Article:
By Aric Jenkins
September 30, 2017

Federal officials in Puerto Rico have reaffirmed the U.S. military’s intention to stay in the commonwealth until “all needs are met” as the island struggles to rebuild following catastrophic damage from Hurricane Maria.

Both Army Lt. Gen. Jeffrey Buchanan and John Rabin of the Federal Emergency Management Agency said Friday that agencies are working together to assist the people of Puerto Rico after the hurricane.

“We are continuing to support the [Puerto Rican] governor’s priorities of saving lives, sustaining lives, moving food and water, hospital assessments, and providing diesel fuels to hospitals,” Rabin told reporters on the phone from the island’s capital, San Juan, according to a Defense Department statement. “We are doing this all in partnership with the Department of Defense, our Puerto Rican colleagues, as well as all the other federal family.”

“We have currently 4,500 troops — it might be up to 4,600 — on the ground from all services and all components,” Buchanan added. “Our capability is building every single day, and we will keep building until we have fully met the needs of the people of Puerto Rico.”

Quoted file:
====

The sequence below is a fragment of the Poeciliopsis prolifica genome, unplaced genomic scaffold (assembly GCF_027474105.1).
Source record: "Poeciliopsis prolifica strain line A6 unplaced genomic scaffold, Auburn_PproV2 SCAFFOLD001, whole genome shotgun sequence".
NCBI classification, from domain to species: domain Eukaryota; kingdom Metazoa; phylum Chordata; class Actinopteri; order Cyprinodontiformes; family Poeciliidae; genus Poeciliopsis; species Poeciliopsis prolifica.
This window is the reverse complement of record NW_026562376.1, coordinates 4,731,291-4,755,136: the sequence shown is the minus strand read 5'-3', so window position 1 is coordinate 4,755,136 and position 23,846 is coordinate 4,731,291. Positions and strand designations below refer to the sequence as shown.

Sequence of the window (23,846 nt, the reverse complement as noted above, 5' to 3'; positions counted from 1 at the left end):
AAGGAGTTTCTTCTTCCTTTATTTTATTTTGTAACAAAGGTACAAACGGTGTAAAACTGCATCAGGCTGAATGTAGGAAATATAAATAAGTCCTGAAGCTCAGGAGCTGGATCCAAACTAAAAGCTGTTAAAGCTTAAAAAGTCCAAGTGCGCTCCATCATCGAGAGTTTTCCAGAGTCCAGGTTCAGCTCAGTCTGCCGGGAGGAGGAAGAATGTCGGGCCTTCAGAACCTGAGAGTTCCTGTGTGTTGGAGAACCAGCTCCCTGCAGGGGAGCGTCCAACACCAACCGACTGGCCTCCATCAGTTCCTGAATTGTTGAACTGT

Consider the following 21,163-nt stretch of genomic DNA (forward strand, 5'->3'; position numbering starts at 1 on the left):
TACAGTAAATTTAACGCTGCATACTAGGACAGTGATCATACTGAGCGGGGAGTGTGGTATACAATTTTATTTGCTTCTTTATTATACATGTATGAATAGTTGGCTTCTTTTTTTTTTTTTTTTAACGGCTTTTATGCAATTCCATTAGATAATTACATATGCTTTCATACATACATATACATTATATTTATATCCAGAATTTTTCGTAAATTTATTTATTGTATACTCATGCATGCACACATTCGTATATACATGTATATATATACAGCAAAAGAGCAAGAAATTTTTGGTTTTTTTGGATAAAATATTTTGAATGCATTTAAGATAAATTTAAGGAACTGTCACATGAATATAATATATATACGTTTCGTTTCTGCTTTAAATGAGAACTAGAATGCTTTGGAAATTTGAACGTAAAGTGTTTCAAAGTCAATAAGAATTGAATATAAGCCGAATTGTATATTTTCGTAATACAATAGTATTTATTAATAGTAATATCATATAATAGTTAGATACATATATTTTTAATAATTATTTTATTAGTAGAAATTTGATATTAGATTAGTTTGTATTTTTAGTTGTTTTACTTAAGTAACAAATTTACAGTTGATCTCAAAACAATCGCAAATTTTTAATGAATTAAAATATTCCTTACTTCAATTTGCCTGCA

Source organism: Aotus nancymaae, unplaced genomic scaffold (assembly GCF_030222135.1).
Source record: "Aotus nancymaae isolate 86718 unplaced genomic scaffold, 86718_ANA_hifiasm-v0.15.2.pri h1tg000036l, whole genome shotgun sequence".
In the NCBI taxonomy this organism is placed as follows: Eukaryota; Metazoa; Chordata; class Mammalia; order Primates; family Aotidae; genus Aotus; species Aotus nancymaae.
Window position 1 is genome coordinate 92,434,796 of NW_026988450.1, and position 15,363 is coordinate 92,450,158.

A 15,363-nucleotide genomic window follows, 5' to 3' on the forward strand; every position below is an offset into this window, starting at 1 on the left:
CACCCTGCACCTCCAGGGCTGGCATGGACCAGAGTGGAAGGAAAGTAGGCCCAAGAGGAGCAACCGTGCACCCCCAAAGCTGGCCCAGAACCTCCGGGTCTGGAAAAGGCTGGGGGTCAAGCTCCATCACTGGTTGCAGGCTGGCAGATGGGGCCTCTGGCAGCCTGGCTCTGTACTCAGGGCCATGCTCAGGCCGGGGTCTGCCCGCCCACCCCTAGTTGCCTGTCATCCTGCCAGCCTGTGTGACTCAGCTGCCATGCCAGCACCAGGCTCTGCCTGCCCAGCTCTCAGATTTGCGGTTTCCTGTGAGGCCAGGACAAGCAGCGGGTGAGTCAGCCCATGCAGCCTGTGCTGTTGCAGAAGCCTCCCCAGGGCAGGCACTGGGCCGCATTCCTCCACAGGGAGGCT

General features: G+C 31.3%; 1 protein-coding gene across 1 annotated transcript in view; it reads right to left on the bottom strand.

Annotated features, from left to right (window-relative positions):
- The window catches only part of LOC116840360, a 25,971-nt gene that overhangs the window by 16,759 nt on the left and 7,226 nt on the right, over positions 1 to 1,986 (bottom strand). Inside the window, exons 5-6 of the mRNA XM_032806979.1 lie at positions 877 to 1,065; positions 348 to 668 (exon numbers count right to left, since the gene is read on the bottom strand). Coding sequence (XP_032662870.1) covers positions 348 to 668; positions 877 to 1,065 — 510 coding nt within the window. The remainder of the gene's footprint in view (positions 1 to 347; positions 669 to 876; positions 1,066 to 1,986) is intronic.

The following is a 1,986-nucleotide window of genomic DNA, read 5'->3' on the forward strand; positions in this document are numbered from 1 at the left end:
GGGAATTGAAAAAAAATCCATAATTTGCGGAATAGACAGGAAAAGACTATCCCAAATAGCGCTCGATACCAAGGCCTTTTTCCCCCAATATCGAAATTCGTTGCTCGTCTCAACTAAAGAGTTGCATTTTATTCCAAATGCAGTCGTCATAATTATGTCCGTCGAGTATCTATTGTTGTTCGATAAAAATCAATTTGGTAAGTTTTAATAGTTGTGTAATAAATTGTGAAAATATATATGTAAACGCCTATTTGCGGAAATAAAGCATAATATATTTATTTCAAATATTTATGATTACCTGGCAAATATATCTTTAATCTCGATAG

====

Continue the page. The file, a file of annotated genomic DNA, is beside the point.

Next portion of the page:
A humanitarian crisis is unfolding in the U.S. territory as thousands remain without food, water, power or cell phone service in the aftermath of Hurricane Maria.

President Donald Trump, who plans to visit the island Tuesday, criticized San Juan Mayor Carmen Yulín Cruz on Twitter Saturday morning, saying she had “poor leadership ability.”

“They want everything to be done for them when it should be a community effort,” the President added. “10,000 Federal workers now on Island doing a fantastic job.”

Contact us at editors@time.com.

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